The In­fi­nite Now

Mindy Tar­quini Spark­press (OC­TO­BER) Soft­cover $16.95 (280pp) 978-1-943006-34-2 The novel’s po­tent sor­cery lies in the hu­man­ity of its char­ac­ters and the en­ergy of its sto­ry­telling.

Foreword Reviews - - Reviews Adult Fiction - MEAGAN LOGSDON

Re­plete with poignant de­tails, Mindy Tar­quini’s The In­fi­nite Now is an en­gross­ing tightrope walk over the re­la­tional lines that con­nect hu­man be­ings to each other and to time it­self.

Fiora Vicente is the daugh­ter of the lo­cal for­tune teller in a tightly knit Ital­ian im­mi­grant neigh­bor­hood in Phil­a­del­phia. She is or­phaned by the 1918 flu epi­demic. The el­derly Don Se­bas­tiano takes her in, de­spite the protests of su­per­sti­tious neigh­bors.

All Fiora has left of her mother is a strange cur­tain that mag­i­cally ma­nip­u­lates time. It en­ables her to see the mar­ket­place below her room five min­utes into the fu­ture. When she fore­sees the death of some­one close to her, she pan­ics and some­how seals her lit­tle sec­tion of Phil­a­del­phia into a bub­ble where time moves, though there is no progress. Though this averts one dis­as­ter, it pro­duces many oth­ers, and Fiora must strug­gle to over­come her fears and face the un­re­lent­ing tick of the clock.

Flu-stricken 1918 Phil­a­del­phia comes alive. Although an un­der­cur­rent of magic runs through­out the novel, the re­al­ity of the flu, its vic­tims, and their squalor is ren­dered with stark and sober­ing clar­ity. Nar­rated in Fiora’s voice, the writ­ing achieves a sat­is­fy­ing lyri­cal terse­ness at times, un­adorned and yet deeply mean­ing­ful.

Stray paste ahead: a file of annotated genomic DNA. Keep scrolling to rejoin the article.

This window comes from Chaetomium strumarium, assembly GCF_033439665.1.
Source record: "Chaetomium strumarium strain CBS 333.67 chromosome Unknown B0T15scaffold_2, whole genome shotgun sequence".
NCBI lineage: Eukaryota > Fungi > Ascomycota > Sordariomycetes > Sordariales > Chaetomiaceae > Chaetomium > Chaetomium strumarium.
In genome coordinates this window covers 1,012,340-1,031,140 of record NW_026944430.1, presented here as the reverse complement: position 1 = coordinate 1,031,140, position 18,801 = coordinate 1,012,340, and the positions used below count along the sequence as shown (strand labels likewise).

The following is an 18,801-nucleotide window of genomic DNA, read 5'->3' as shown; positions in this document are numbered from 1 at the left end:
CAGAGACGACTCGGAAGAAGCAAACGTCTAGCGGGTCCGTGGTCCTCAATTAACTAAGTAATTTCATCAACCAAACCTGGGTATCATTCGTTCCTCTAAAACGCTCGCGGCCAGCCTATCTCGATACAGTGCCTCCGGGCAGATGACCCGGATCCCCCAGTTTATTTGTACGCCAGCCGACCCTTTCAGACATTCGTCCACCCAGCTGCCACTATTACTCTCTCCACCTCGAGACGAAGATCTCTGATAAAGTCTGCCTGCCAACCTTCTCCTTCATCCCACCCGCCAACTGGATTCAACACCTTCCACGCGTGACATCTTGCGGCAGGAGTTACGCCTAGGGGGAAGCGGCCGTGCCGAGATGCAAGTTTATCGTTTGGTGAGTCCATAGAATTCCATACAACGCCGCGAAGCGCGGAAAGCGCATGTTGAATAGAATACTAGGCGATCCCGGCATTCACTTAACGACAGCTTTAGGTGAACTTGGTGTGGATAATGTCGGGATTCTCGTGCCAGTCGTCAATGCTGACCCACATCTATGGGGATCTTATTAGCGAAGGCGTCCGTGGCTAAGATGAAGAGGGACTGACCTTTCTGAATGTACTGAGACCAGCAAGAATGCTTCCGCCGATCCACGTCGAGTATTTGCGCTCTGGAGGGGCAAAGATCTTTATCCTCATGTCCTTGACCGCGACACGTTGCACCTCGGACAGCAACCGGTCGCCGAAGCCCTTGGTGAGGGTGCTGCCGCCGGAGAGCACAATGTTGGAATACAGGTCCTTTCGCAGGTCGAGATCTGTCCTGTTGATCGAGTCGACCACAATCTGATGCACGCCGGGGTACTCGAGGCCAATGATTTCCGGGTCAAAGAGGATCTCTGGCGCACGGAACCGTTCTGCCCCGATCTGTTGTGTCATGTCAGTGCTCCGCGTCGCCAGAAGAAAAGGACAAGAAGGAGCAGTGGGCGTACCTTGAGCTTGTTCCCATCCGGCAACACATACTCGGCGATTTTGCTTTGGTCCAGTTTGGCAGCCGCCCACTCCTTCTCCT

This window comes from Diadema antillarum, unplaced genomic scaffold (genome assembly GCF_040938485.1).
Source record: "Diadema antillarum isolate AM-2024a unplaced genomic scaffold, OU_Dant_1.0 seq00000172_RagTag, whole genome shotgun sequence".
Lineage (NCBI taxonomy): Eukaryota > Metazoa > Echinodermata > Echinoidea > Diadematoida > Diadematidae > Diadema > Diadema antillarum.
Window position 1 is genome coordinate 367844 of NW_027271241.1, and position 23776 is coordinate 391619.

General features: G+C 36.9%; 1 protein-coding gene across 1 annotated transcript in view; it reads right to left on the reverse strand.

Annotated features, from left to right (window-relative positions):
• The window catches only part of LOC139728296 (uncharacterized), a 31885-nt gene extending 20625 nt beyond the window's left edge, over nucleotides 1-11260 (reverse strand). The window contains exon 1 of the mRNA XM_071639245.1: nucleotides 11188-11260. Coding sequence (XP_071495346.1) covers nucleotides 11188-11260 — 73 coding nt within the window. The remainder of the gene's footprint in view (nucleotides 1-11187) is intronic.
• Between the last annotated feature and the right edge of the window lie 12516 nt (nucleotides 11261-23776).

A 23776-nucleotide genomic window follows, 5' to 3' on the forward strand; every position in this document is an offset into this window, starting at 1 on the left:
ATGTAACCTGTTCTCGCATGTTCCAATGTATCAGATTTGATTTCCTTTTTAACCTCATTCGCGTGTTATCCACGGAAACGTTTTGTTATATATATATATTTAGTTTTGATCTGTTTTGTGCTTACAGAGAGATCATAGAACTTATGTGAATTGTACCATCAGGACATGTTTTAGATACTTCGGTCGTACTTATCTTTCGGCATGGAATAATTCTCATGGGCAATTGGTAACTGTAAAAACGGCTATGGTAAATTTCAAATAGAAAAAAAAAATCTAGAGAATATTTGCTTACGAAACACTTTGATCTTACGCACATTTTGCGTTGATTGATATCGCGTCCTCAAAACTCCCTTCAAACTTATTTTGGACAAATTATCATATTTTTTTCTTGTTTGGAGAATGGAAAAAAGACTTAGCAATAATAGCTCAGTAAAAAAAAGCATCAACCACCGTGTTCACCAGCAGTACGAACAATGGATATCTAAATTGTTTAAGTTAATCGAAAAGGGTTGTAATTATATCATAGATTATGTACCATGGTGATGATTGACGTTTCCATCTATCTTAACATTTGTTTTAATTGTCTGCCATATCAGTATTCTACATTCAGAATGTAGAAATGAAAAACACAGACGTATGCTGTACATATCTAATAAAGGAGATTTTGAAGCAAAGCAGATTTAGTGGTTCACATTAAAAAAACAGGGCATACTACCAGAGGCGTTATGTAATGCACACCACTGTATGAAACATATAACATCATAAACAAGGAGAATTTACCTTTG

Char­ac­ters—lovely, in­trigu­ing, and fright­en­ing—steer the story to its quiet but pow­er­ful res­o­lu­tion. Don Se­bas­tiano’s kindly but gruff ex­te­rior con­ceals a heart­break­ing se­cret. Fiora shows the courage nec­es­sary to ac­cept life as it comes, even if that in­volves painful loss. But the de­li­ciously creepy guara­trice is a con­stant, me­nac­ing pres­ence, even when she is not phys­i­cally in a scene.

Amidst the de­spair and des­ti­tu­tion wrought by both the flu and the war, there are glim­mer­ings of light and love that ap­pears not al­ways in the most ob­vi­ous of places, par­tic­u­larly in the novel’s ro­man­tic en­tan­gle­ments. If the present mo­ment is max­i­mized, “the in­fi­nite Now is lim­it­less, it is un­yield­ing. And it is not to be wasted.”

The In­fi­nite Now‘s po­tent sor­cery doesn’t lie pri­mar­ily in its for­ays into fan­tasy and myth, but rather in the hu­man­ity of its char­ac­ters and the en­ergy of its sto­ry­telling.

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